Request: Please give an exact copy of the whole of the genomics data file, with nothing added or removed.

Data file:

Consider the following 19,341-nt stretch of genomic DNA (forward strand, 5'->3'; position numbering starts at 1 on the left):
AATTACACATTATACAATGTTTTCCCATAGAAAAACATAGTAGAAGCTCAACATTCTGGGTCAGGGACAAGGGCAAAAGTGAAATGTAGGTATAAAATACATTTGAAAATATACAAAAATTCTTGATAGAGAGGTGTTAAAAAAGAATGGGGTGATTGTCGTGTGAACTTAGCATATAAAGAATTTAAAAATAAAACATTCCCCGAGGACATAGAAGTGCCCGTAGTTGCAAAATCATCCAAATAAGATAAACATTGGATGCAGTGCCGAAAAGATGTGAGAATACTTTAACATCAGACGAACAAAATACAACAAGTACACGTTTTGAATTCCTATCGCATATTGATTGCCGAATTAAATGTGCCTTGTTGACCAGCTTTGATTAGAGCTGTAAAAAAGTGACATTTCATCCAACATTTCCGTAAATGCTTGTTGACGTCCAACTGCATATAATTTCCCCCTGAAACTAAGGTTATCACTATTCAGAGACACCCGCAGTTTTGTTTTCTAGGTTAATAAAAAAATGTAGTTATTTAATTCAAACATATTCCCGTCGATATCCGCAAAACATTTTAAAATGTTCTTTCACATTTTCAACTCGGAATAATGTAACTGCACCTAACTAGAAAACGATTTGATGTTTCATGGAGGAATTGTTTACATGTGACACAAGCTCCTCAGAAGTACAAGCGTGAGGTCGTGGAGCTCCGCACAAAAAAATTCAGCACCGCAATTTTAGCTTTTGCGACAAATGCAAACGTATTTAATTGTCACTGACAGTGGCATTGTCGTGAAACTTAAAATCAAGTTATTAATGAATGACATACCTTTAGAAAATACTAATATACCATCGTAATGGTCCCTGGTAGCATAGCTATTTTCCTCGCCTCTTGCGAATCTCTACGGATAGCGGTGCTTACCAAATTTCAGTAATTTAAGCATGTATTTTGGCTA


Consider the following 19,341-nt stretch of genomic DNA (forward strand, 5'->3'; position numbering starts at 1 on the left):
AATTACACATTATACAATGTTTTCCCATAGAAAAACATAGTAGAAGCTCAACATTCTGGGTCAGGGACAAGGGCAAAAGTGAAATGTAGGTATAAAATACATTTGAAAATATACAAAAATTCTTGATAGAGAGGTGTTAAAAAAGAATGGGGTGATTGTCGTGTGAACTTAGCATATAAAGAATTTAAAAATAAAACATTCCCCGAGGACATAGAAGTGCCCGTAGTTGCAAAATCATCCAAATAAGATAAACATTGGATGCAGTGCCGAAAAGATGTGAGAATACTTTAACATCAGACGAACAAAATACAACAAGTACACGTTTTGAATTCCTATCGCATATTGATTGCCGAATTAAATGTGCCTTGTTGACCAGCTTTGATTAGAGCTGTAAAAAAGTGACATTTCATCCAACATTTCCGTAAATGCTTGTTGACGTCCAACTGCATATAATTTCCCCCTGAAACTAAGGTTATCACTATTCAGAGACACCCGCAGTTTTGTTTTCTAGGTTAATAAAAAAATGTAGTTATTTAATTCAAACATATTCCCGTCGATATCCGCAAAACATTTTAAAATGTTCTTTCACATTTTCAACTCGGAATAATGTAACTGCACCTAACTAGAAAACGATTTGATGTTTCATGGAGGAATTGTTTACATGTGACACAAGCTCCTCAGAAGTACAAGCGTGAGGTCGTGGAGCTCCGCACAAAAAAATTCAGCACCGCAATTTTAGCTTTTGCGACAAATGCAAACGTATTTAATTGTCACTGACAGTGGCATTGTCGTGAAACTTAAAATCAAGTTATTAATGAATGACATACCTTTAGAAAATACTAATATACCATCGTAATGGTCCCTGGTAGCATAGCTATTTTCCTCGCCTCTTGCGAATCTCTACGGATAGCGGTGCTTACCAAATTTCAGTAATTTAAGCATGTATTTTGGCTA